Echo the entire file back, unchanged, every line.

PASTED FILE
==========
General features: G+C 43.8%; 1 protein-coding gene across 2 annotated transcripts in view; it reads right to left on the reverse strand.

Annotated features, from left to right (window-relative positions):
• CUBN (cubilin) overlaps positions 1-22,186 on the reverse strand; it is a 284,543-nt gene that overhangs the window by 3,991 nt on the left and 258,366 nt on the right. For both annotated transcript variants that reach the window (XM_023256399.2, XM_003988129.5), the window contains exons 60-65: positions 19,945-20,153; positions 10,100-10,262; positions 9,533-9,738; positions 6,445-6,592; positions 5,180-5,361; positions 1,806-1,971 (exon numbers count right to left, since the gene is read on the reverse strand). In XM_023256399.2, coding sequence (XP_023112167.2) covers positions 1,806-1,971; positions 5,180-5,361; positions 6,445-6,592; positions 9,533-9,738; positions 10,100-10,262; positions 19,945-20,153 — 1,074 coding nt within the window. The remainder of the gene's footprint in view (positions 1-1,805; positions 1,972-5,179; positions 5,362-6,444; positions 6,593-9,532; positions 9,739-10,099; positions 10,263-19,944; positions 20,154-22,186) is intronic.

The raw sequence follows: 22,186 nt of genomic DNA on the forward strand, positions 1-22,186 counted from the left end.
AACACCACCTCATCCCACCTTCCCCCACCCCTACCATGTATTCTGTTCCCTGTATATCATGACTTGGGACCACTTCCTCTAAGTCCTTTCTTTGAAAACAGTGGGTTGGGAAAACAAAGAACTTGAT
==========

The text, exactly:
General features: G+C 43.8%; 1 protein-coding gene across 2 annotated transcripts in view; it reads right to left on the reverse strand.

Annotated features, from left to right (window-relative positions):
• CUBN (cubilin) overlaps positions 1-22,186 on the reverse strand; it is a 284,543-nt gene that overhangs the window by 3,991 nt on the left and 258,366 nt on the right. For both annotated transcript variants that reach the window (XM_023256399.2, XM_003988129.5), the window contains exons 60-65: positions 19,945-20,153; positions 10,100-10,262; positions 9,533-9,738; positions 6,445-6,592; positions 5,180-5,361; positions 1,806-1,971 (exon numbers count right to left, since the gene is read on the reverse strand). In XM_023256399.2, coding sequence (XP_023112167.2) covers positions 1,806-1,971; positions 5,180-5,361; positions 6,445-6,592; positions 9,533-9,738; positions 10,100-10,262; positions 19,945-20,153 — 1,074 coding nt within the window. The remainder of the gene's footprint in view (positions 1-1,805; positions 1,972-5,179; positions 5,362-6,444; positions 6,593-9,532; positions 9,739-10,099; positions 10,263-19,944; positions 20,154-22,186) is intronic.

The raw sequence follows: 22,186 nt of genomic DNA on the forward strand, positions 1-22,186 counted from the left end.
AACACCACCTCATCCCACCTTCCCCCACCCCTACCATGTATTCTGTTCCCTGTATATCATGACTTGGGACCACTTCCTCTAAGTCCTTTCTTTGAAAACAGTGGGTTGGGAAAACAAAGAACTTGAT